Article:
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In Early Trial, Targeted Therapy Fights Advanced Melanoma

By Amanda Gardner
HealthDay Reporter

WEDNESDAY, Aug. 25 (HealthDay News) -- By probing deeper into the biological mechanisms that go awry in melanoma, scientists have come up with an experimental drug that has had an effect in a surprising number of patients with advanced melanoma.

The drug, PLX4032, just completed a phase 1 clinical trial in which 81 percent of participants with a particular gene mutation had a partial response, meaning at least some shrinkage of the tumor.

The current standard treatments for metastatic melanoma -- chemotherapy and interleukin-2 (IL2) -- only have response rates in about 15 percent of these patients, said Dr. Paul Chapman, senior author of a study in which the findings are described.

The average survival time for someone diagnosed with melanoma is nine to 11 months, added Chapman, who is an attending physician in the Melanoma Sarcoma Service at Memorial Sloan-Kettering Cancer Center in New York City.

One expert cautioned that it's too early to say whether the drug will actually prolong patient's lives, or if it might be helpful to patients in earlier stages of the disease.

"I don't want to say this is going to change survival rates but they're working with the most ill people, so you can't really generalize [to other patient populations]," said Dr. Alice Pentland, chair of dermatology at the University of Rochester Medical Center. "I think the most important part of this breakthrough is the bigger percentage of people who responded."

The study, which is published in the Aug. 26 issue of the New England Journal of Medicine, was funded by drug makers Plexxikon and Roche Pharmaceuticals.

About nine years ago, scientists discovered that the tumors of about half of patients with melanoma have a mutation in a gene called BRAF.

The gene appears to help drive the runaway cell division that is a hallmark of cancer. "It's always on. It's always signaling to the nucleus [of the tumor cells] that it's time to divide," Chapman explained.

That finding opened the door to potential targeted, molecular therapies for melanoma, which has been sorely lacking in effective treatments.

PLX4032 is the first potent inhibitor of BRAF that has made it to the clinical trial stage, Chapman said.

In the trial, 55 patients received escalating doses of the drug. Ten of 16 patients who had the BRAF gene mutation had a partial response to the drug, meaning the tumor shrank by at least 30 percent, while one had a complete response, with the tumor disappearing altogether.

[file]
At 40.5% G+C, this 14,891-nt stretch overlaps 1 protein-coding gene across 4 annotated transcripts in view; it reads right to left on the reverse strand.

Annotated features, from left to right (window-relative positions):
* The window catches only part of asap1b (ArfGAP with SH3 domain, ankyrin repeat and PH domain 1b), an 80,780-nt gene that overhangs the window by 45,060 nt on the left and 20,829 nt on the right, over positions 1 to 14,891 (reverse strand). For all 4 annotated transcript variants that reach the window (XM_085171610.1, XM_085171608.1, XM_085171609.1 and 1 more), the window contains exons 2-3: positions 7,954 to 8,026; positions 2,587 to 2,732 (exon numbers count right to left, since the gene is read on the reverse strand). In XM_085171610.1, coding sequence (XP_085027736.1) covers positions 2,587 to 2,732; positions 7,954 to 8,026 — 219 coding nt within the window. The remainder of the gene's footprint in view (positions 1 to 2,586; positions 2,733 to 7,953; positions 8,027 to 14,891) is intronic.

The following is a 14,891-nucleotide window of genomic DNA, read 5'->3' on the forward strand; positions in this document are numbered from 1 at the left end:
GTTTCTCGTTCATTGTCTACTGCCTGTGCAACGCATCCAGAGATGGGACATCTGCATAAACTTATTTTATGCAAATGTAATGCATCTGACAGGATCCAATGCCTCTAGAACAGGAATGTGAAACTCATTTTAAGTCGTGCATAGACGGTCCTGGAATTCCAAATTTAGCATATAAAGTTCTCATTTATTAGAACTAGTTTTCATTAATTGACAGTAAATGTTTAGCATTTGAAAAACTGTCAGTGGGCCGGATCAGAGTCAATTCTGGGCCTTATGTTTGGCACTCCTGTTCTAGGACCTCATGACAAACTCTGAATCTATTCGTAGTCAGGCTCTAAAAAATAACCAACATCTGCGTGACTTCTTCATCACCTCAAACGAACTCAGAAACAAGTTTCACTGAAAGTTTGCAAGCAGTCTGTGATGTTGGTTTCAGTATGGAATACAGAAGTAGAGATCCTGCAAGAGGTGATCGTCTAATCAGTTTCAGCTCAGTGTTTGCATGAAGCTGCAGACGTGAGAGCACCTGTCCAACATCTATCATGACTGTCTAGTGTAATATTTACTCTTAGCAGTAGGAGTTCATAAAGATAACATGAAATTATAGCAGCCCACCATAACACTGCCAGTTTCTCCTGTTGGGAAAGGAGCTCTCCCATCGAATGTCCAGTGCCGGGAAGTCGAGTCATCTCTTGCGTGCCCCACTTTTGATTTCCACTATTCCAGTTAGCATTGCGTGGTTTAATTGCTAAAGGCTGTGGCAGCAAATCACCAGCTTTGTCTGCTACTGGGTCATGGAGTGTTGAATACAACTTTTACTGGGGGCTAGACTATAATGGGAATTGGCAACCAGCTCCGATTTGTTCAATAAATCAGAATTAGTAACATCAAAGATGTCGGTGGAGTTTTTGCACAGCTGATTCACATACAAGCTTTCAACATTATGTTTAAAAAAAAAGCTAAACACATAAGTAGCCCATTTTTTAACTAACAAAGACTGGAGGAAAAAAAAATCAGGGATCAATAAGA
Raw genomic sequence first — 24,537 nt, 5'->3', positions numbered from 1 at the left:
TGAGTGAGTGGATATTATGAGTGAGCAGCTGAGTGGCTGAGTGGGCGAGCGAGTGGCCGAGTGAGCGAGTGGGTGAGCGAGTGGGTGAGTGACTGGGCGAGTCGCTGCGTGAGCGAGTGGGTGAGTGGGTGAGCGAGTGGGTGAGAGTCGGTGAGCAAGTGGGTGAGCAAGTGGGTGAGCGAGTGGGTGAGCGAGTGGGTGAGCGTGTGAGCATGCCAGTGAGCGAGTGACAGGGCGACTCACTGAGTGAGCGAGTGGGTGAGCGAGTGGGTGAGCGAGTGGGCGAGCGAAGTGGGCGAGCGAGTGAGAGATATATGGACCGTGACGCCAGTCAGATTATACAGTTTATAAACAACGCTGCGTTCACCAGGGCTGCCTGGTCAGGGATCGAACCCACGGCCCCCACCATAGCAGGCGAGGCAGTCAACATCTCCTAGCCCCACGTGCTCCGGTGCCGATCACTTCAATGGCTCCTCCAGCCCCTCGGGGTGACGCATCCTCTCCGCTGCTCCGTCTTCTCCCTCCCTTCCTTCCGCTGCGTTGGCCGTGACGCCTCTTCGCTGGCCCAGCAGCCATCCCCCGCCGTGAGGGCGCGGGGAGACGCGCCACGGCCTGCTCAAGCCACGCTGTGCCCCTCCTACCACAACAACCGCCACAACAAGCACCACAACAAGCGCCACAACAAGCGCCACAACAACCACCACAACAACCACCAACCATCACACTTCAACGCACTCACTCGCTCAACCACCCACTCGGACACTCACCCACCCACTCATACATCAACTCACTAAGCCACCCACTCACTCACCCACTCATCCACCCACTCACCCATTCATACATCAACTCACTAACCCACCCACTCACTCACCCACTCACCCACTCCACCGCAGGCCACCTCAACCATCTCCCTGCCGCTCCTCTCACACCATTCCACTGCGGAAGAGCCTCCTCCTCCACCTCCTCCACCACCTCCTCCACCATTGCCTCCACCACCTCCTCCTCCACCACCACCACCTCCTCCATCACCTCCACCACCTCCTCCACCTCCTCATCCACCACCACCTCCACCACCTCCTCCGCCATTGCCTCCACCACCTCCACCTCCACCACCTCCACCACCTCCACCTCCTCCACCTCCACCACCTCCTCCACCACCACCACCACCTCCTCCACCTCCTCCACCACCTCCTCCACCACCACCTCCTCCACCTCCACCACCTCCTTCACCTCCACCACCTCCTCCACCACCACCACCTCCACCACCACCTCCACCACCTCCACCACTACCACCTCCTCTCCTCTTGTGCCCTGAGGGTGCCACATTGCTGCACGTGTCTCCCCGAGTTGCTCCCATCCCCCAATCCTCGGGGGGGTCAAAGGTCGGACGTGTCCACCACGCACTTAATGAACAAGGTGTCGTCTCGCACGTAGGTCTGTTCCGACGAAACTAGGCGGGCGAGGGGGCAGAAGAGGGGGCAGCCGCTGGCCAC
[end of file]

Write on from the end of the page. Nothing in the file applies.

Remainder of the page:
Among 32 patients with BRAF-mutated melanoma in the second phase of the study, 24 had a partial response and two had a complete response.

"It worked: 81 percent had a partial response -- which has never been seen. I don't know of any solid tumors that have a response rate that high," said Chapman. "What's different here is that we've discovered a molecule that is responsible for driving the melanoma cell. It turns out that the melanoma really cares if we block the gene BRAF. It matters. It's addicted to this pathway."

There are some important caveats, however. It's not known at this time if the drug can improve overall survival, and a sizable proportion of participants developed resistance to the drug, the researchers say.

The findings join other recent reports of potential treatments for melanoma in what appears to be an exciting time for the field. Progress in this field has essentially been stalled for decades, experts say.

Recently, scientists reported that another experimental drug, ipilimumab, prolonged median survival in patients with metastatic melanoma from 6.4 months to 10 months.

"[Existing therapy] is not good for melanoma, so this is really a new opportunity that I think may have some importance to people," Pentland said.

However, she stressed that the best defense against melanoma is to get your skin examined regularly by a professional who knows what to look for.

"Our most successful treatment is to get [the lesion] early, get it before it's thick, get it before it spreads," she said.

More information

There's more on metastatic melanoma at the U.S. National Cancer Institute.

SOURCES: Paul Chapman, M.D., attending physician, Melanoma Sarcoma Service, Memorial Sloan-Kettering Cancer Center, New York City; Alice Pentland, M.D., chair, dermatology, University of Rochester Medical Center; Aug. 26, 2010, New England Journal of Medicine

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